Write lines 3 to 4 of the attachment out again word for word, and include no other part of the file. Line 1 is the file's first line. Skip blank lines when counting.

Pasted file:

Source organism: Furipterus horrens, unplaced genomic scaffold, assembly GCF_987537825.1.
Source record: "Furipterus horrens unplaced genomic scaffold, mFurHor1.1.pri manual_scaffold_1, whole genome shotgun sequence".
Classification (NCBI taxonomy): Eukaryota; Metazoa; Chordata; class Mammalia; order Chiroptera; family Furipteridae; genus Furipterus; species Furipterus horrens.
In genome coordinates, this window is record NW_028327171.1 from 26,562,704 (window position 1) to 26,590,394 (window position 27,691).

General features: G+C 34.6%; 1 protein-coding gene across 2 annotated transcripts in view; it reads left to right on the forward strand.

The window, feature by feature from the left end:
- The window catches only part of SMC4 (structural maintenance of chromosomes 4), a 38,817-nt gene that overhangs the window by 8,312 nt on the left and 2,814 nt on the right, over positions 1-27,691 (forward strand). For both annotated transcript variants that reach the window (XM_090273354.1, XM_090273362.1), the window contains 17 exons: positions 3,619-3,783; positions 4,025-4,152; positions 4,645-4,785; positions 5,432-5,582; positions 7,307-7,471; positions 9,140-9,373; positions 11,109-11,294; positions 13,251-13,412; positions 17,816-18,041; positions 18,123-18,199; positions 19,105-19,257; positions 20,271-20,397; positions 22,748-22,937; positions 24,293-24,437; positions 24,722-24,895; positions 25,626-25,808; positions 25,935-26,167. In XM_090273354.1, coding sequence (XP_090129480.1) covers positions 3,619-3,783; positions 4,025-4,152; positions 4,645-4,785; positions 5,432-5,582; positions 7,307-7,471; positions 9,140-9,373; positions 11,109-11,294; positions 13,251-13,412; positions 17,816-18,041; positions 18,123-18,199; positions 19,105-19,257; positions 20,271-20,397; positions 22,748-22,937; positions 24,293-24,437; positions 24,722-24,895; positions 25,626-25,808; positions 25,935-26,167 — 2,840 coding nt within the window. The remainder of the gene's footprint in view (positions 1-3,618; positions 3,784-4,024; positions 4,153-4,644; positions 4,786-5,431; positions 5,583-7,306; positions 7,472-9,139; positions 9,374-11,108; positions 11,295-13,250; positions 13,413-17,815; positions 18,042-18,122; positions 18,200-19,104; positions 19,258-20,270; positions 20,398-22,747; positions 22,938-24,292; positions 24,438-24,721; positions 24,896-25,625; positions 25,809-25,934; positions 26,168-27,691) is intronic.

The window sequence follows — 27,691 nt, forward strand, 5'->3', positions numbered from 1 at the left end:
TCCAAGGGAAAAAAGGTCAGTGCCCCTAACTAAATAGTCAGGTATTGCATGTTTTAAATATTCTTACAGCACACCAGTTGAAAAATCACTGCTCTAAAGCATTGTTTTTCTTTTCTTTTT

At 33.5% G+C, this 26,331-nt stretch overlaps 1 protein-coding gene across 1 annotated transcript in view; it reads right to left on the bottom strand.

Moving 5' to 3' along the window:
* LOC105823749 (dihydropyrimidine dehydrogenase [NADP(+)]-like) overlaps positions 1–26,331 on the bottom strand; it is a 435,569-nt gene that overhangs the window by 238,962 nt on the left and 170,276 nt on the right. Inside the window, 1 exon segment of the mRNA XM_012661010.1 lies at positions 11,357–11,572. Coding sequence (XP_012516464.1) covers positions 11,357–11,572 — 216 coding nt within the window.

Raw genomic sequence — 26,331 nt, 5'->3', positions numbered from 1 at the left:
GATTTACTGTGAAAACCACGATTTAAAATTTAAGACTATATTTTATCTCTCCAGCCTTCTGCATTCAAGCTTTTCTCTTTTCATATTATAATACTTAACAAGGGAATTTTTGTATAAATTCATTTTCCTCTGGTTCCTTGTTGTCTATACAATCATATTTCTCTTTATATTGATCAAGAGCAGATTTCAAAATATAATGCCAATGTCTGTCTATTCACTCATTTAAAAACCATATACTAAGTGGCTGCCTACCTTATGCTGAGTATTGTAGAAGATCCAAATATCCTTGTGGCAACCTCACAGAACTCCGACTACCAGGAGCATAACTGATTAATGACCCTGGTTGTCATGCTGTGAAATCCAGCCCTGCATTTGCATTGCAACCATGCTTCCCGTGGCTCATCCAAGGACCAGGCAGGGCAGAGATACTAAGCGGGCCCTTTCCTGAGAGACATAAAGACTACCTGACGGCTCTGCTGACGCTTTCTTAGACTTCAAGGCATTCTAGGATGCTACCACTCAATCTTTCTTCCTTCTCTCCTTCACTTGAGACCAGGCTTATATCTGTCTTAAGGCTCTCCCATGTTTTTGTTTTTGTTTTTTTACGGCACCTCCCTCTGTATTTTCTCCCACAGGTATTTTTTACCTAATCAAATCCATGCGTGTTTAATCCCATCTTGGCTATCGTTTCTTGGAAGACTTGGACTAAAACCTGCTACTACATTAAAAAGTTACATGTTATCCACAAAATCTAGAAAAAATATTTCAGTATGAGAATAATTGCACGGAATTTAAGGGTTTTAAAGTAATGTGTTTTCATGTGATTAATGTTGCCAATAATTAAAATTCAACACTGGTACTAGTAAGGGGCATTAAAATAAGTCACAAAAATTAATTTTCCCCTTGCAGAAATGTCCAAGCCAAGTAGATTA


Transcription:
Classification (NCBI taxonomy): Eukaryota; Metazoa; Chordata; class Mammalia; order Chiroptera; family Furipteridae; genus Furipterus; species Furipterus horrens.
In genome coordinates, this window is record NW_028327171.1 from 26,562,704 (window position 1) to 26,590,394 (window position 27,691).